BY DEBBIE PAGE
According to the American Hospice Foundation’s Helen Fitzgerald, teens grieve deeply but sometimes hide their feelings. “Fearing the vulnerability that comes with expression, they look for distractions rather than stay with the grief process long enough to find real relief.”
“Feelings can be turned off quickly, much like flipping a light switch. Teens can act as if nothing has happened while they are breaking up inside. You may observe teens who take on the role of caregiver to family members or friends, in effect denying their own grief.”
“Young men of this age may have a particularly hard time when they have been taught that showing emotion is something that girls do – but macho guys don’t.”
Teens can keep a grief journal to record and date symptoms, document their most private feelings, and track how they are feeling over time.
If teens are feeling any of the symptoms below, they should tell their parents or school counselors to get immediate help:
♦ Experiencing recurring nightmares, flashbacks and hallucinations,
♦ Feelings of intense anxiety
♦ Avoidance of any feelings or thoughts concerning the tragedy or any activities or situations remind them of the tragedy
♦ Preoccupation with the tragedy many months after it occurred
♦ Lack of recall or blank spots in their memory.
♦ A significant decrease in interest in normal activities, either at home or at school
♦ Depression combined with increased feelings of sadness, loneliness and hopelessness
♦ Detachment and withdrawal from friends and family.
♦ Feelings of “survivor guilt”
♦ Taking chances and doing some self-destructive or self-defeating behavior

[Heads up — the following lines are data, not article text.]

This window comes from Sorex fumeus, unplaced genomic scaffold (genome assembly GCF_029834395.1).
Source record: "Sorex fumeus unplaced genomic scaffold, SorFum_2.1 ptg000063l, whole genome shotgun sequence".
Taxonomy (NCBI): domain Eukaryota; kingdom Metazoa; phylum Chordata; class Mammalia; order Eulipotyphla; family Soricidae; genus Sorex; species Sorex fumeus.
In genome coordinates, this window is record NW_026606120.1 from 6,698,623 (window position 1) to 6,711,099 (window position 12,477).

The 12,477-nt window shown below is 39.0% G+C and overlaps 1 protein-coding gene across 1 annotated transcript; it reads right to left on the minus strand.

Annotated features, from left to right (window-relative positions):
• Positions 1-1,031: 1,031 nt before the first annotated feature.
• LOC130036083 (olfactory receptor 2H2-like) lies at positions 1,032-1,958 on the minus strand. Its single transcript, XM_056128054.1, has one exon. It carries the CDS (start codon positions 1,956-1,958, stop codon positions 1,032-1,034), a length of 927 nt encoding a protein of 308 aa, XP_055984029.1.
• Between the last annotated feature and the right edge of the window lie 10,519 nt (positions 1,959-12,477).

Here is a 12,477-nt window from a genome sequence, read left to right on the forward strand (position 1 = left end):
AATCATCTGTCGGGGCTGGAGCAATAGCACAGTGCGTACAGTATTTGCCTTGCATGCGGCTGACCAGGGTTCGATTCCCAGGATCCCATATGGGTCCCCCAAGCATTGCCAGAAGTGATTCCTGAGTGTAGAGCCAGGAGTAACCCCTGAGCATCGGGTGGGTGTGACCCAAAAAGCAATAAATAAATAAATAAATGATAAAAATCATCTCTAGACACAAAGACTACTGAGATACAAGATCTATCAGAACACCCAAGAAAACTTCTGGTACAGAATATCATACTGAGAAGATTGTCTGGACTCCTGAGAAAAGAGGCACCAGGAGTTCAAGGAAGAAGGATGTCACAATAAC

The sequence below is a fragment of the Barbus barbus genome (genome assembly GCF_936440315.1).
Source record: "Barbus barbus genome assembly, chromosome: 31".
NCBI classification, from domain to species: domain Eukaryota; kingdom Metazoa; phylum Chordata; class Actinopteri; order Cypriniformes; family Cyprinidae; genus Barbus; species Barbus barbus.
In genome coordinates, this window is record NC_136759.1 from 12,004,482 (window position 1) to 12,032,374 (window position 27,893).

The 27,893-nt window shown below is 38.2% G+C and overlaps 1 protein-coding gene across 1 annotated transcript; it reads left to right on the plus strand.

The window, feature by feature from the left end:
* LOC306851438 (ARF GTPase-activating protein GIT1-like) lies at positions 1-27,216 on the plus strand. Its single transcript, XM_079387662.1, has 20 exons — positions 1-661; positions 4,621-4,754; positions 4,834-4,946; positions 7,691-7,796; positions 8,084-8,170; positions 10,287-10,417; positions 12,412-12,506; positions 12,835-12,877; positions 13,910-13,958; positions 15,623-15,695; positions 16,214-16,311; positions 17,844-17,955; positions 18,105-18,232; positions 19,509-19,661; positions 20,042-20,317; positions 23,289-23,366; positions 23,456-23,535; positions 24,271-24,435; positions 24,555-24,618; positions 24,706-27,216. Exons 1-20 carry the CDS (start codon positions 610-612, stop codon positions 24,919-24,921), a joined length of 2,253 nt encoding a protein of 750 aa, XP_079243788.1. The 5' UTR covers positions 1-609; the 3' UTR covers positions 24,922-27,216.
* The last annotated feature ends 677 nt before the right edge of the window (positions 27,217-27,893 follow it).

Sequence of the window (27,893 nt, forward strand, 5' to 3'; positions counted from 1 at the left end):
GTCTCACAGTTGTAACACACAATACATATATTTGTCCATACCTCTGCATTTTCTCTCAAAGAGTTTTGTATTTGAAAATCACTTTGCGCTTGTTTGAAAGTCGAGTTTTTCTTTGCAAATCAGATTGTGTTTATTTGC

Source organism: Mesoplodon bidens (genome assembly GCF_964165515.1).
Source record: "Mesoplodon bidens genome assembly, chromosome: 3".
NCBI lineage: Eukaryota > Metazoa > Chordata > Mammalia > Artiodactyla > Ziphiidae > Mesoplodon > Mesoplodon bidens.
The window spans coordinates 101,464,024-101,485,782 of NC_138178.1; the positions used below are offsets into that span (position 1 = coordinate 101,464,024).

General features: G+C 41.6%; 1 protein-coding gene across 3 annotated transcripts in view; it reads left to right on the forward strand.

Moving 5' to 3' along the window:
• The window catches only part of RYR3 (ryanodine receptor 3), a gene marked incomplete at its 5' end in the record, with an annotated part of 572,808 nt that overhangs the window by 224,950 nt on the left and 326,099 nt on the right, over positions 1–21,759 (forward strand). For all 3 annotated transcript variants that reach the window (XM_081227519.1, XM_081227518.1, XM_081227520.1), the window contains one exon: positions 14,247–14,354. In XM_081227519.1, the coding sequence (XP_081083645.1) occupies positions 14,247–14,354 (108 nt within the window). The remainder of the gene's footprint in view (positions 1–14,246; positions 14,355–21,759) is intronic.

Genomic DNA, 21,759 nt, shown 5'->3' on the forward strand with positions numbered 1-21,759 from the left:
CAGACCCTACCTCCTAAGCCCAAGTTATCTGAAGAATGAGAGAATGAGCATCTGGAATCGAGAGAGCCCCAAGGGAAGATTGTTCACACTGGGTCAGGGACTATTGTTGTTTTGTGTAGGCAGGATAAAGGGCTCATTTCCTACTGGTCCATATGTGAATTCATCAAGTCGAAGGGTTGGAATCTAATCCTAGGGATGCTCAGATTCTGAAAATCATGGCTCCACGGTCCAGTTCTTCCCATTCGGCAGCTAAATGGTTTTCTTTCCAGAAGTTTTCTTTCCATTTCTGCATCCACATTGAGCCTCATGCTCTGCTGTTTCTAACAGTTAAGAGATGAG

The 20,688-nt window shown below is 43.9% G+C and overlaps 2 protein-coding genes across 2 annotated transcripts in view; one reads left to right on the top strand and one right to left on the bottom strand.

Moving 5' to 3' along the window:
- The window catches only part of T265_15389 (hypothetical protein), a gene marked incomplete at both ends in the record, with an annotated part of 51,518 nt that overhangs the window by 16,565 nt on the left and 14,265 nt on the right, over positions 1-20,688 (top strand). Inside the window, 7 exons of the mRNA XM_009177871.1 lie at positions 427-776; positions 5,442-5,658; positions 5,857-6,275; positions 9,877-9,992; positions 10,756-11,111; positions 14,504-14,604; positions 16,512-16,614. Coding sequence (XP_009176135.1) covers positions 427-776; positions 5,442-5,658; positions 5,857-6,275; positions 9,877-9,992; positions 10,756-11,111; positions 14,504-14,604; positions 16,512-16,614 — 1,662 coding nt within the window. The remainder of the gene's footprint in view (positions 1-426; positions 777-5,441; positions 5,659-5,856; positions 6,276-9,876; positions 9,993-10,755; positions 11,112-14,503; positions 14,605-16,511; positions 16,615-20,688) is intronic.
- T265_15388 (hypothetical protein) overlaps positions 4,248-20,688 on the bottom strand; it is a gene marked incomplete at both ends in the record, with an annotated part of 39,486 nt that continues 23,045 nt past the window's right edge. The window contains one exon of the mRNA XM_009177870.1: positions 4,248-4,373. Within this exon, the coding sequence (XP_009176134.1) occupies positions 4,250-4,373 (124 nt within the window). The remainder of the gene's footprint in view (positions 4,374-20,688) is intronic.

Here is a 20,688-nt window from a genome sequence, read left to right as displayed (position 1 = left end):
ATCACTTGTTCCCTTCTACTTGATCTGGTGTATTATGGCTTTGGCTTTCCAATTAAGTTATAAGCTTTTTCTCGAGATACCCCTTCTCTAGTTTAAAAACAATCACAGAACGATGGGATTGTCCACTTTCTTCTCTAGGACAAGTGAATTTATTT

♦ Inability to experience emotions, to feel happy or to love someone
♦ Avoiding close relationships for fear of being left alone again
♦ Being overwhelmed with emotions (tense, angry, scared and out of control)
♦ Feeling like they have no future, are unable to date, to marry or have a career
♦ Problems with increased use of alcohol or drugs
♦ New problems in falling or staying asleep or sleeping too much
♦ Irritability or outbursts of anger directed at family, friends, or teachers
♦ Difficulty in concentrating on things they usually enjoy such as reading or listening to music
♦ Physical symptoms, such as cold sweat, rapid heartbeat, or shortness of breath when reminded of the tragedy
If recurring recollections of the death/trauma are continuing to disrupt the teen’s home life, school or leisure time for weeks after the loss, the teen needs help to work through grief.
Teens should ask for help and guidance to find people with whom to talk. Sharing how they feel may help them feel better. If they hide their feelings, these emotions may come back at a later time to burden them.
Fitzgerald advises that since teens are often more willing listen to other teens, trained peer counselors can help establish communication with their distressed friends and help steer them to professional help if needed.
Another approach is through grief support groups. “By sharing feelings with one another, teens find out they are not alone and that others are also struggling to rebuild shattered lives. Grief groups help teens feel understood, accepted and supported.”